Kindergarten Students Get an Early Butterfly Education

Publisher: Pacifica Tribune
Reporter: Adam Steinhauer

By The time Barbara Kelloy's Portola School kindergarten class has reached the fourth grade, many of the endangered species native to San Bruno Mountain may no longer be there.

With that in mind, Kelley decided to buck the current frend in education of not teaching children about endangered species until the fourth grade, at thie earliest.

Kelley, a longtime Linda Mar resident, took advantage of the near by San Bruno Mountain as a perfect outdoor classroom to culminate a lesson in endangered species.

The mountain is home to the San Bruno Elfin, Mission Blue and San Francisco Silverspot butterflies, as well as the San Francisco Campion flower.

Kelley said she feels children in kindergarten are at an ideal age to learn about endangered species. "They're not ready to be jaded. They're ready to just soak it all in," she explained. "I think that I'm really instilling a love of nature in them."

Kelley is so convinced of this that she currently is putting together, for the use of other kindergarten teachers, a lesson plan and reading list for a unit about endangered species.

The class's field trips to San Bruno Mountain late last month were guided by David Schooley, head of Bay Area Mountain Watch. Bay Area Mountain Watch is an environmental group opposed to the Habitat Conservation Act, which would allow developers to build on the habitats of endangered species as long as part of the habitat is preserved. The group considers the HCA to be a serious threat to wildlife on San Bruno Mountian, according to its literature.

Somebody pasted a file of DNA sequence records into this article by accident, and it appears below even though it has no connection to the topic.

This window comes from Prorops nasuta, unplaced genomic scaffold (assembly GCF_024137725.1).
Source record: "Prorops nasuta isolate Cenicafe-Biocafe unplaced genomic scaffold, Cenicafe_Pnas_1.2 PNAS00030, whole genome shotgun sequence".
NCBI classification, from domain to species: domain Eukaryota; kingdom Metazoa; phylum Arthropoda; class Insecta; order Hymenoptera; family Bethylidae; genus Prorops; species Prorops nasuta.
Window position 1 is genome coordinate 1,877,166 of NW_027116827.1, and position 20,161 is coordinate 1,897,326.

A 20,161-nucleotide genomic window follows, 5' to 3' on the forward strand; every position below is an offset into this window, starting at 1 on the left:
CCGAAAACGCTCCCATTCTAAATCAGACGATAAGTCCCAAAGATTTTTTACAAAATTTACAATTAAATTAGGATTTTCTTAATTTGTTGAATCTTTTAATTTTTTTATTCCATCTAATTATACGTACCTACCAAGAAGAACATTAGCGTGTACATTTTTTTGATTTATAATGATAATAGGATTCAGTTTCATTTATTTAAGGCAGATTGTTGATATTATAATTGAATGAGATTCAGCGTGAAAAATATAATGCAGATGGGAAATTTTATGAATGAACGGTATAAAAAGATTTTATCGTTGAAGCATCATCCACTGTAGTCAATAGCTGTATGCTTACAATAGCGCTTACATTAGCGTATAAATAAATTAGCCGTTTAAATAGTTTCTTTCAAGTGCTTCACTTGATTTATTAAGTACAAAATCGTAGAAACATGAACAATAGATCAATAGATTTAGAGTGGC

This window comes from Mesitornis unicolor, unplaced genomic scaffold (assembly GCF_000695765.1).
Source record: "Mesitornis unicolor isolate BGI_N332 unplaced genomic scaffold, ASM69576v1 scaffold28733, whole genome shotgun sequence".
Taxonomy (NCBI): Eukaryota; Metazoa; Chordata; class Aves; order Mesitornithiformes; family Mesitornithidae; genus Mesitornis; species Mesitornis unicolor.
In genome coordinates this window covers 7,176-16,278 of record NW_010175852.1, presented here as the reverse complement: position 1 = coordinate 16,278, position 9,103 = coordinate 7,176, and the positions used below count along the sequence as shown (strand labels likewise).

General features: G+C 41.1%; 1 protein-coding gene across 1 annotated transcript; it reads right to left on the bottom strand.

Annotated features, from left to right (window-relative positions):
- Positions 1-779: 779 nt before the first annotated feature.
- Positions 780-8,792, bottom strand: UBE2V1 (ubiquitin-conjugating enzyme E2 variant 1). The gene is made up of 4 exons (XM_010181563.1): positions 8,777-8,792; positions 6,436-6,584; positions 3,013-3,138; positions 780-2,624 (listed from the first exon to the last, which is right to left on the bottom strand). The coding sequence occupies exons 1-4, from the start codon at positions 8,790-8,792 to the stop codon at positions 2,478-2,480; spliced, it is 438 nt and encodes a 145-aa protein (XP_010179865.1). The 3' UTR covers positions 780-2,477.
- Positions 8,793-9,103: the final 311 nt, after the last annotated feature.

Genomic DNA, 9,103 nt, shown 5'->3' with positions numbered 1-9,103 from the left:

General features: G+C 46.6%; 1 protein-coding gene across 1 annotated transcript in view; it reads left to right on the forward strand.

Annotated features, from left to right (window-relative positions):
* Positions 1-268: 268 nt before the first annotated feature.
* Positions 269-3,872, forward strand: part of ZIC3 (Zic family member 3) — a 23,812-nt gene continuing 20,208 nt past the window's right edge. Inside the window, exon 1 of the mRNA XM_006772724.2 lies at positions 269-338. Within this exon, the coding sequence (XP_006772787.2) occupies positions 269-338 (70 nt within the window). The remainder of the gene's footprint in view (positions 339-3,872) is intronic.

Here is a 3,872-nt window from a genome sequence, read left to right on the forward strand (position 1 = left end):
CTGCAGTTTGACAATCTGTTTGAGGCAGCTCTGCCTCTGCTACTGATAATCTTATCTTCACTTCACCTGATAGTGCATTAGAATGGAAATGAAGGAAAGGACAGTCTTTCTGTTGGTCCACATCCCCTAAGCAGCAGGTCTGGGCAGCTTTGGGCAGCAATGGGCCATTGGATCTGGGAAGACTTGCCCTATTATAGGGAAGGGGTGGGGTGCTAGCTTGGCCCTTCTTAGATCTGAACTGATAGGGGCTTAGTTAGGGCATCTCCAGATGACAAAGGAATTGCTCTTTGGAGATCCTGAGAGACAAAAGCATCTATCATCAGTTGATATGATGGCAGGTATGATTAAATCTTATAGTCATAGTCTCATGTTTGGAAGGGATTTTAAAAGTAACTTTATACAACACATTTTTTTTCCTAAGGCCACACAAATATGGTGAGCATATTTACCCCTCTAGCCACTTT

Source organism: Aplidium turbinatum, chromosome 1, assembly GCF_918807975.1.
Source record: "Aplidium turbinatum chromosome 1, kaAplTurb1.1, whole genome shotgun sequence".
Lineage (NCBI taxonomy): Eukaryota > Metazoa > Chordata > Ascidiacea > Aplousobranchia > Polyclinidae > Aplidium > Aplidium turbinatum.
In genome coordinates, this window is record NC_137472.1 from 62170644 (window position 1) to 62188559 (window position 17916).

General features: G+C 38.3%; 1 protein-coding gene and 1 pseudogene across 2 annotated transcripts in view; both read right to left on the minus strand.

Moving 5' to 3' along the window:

Schooley has been leading hikes on San Bruno Mountain for the last 20 years.

Kelley's class was divided into three groups of nine or 10 students for the trip, with each group going on a different day. The children were driven to a spot near the top of the mountain where they could see many of the valleys, canyons, and communities that surround the mountain. From there, Schooley guided them on a hike. allowing them to see some of the endangered species native to San Bruno Mountain.

But the part of the tour that seemed to impress the children the most, Kelley said, was their lunch break at the Indian shell mound. The mound is a pile of remains of the shellfish Indians collected from the bay to eat. It marks a fairly well preserved Indian habitat, and the children listened attentively to Schooley's account of the Indians' activities in different parts of the area.

Schooley also showed the children otheer archeological finds from tlie area that were used by the region's Indians. "The kids sat right there where the Indians were and ate their lunch," said Kelley.

The mound, one of only three left in the Bay Area, is scheduled to be paved over by a quarry company that owns the land, Kelley said.

Kelley said her students' attentiveness to Schooley's talk and the observat ion of details they showed in the pictures of San Bruno Mountain she had them draw afterwards indicated to her the field trips were successful.

An interesting consequence of the trip, Kelley reported, was the education of many of the children's parents. A number of them, according to Kelley, "had no idea" about the situation on Sa Bruno Mountain.